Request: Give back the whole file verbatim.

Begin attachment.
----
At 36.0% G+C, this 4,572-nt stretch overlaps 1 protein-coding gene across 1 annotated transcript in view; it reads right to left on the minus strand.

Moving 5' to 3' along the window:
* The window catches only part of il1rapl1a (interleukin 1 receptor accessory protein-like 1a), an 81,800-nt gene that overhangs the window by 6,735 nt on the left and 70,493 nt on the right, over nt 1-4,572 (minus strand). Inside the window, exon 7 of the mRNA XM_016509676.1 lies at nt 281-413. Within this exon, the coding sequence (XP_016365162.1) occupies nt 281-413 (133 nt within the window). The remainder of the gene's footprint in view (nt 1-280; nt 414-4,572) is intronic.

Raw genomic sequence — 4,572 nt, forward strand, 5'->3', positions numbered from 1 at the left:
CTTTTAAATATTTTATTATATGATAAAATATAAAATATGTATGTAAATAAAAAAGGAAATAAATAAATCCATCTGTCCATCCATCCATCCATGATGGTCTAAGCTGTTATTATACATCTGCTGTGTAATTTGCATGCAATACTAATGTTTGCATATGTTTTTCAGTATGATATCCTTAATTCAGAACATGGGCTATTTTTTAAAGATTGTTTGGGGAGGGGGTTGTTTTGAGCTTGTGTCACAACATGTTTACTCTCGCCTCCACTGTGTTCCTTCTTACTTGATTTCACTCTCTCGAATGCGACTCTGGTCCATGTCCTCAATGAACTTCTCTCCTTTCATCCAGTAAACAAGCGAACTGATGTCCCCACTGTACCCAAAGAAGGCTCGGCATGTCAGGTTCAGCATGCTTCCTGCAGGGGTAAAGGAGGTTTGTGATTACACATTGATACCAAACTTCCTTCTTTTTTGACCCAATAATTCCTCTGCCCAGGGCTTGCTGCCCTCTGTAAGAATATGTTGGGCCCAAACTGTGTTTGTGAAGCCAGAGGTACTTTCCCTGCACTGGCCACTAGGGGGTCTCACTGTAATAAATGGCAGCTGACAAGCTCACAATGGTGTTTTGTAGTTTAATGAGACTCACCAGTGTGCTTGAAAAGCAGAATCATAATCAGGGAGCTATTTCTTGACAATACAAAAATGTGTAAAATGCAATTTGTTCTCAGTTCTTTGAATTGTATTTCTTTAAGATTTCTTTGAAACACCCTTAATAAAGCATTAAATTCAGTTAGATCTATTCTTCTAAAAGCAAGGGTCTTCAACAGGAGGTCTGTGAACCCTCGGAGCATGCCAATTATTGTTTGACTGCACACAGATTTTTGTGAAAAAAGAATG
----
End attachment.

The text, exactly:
At 36.0% G+C, this 4,572-nt stretch overlaps 1 protein-coding gene across 1 annotated transcript in view; it reads right to left on the minus strand.

Moving 5' to 3' along the window:
* The window catches only part of il1rapl1a (interleukin 1 receptor accessory protein-like 1a), an 81,800-nt gene that overhangs the window by 6,735 nt on the left and 70,493 nt on the right, over nt 1-4,572 (minus strand). Inside the window, exon 7 of the mRNA XM_016509676.1 lies at nt 281-413. Within this exon, the coding sequence (XP_016365162.1) occupies nt 281-413 (133 nt within the window). The remainder of the gene's footprint in view (nt 1-280; nt 414-4,572) is intronic.

Raw genomic sequence — 4,572 nt, forward strand, 5'->3', positions numbered from 1 at the left:
CTTTTAAATATTTTATTATATGATAAAATATAAAATATGTATGTAAATAAAAAAGGAAATAAATAAATCCATCTGTCCATCCATCCATCCATGATGGTCTAAGCTGTTATTATACATCTGCTGTGTAATTTGCATGCAATACTAATGTTTGCATATGTTTTTCAGTATGATATCCTTAATTCAGAACATGGGCTATTTTTTAAAGATTGTTTGGGGAGGGGGTTGTTTTGAGCTTGTGTCACAACATGTTTACTCTCGCCTCCACTGTGTTCCTTCTTACTTGATTTCACTCTCTCGAATGCGACTCTGGTCCATGTCCTCAATGAACTTCTCTCCTTTCATCCAGTAAACAAGCGAACTGATGTCCCCACTGTACCCAAAGAAGGCTCGGCATGTCAGGTTCAGCATGCTTCCTGCAGGGGTAAAGGAGGTTTGTGATTACACATTGATACCAAACTTCCTTCTTTTTTGACCCAATAATTCCTCTGCCCAGGGCTTGCTGCCCTCTGTAAGAATATGTTGGGCCCAAACTGTGTTTGTGAAGCCAGAGGTACTTTCCCTGCACTGGCCACTAGGGGGTCTCACTGTAATAAATGGCAGCTGACAAGCTCACAATGGTGTTTTGTAGTTTAATGAGACTCACCAGTGTGCTTGAAAAGCAGAATCATAATCAGGGAGCTATTTCTTGACAATACAAAAATGTGTAAAATGCAATTTGTTCTCAGTTCTTTGAATTGTATTTCTTTAAGATTTCTTTGAAACACCCTTAATAAAGCATTAAATTCAGTTAGATCTATTCTTCTAAAAGCAAGGGTCTTCAACAGGAGGTCTGTGAACCCTCGGAGCATGCCAATTATTGTTTGACTGCACACAGATTTTTGTGAAAAAAGAATG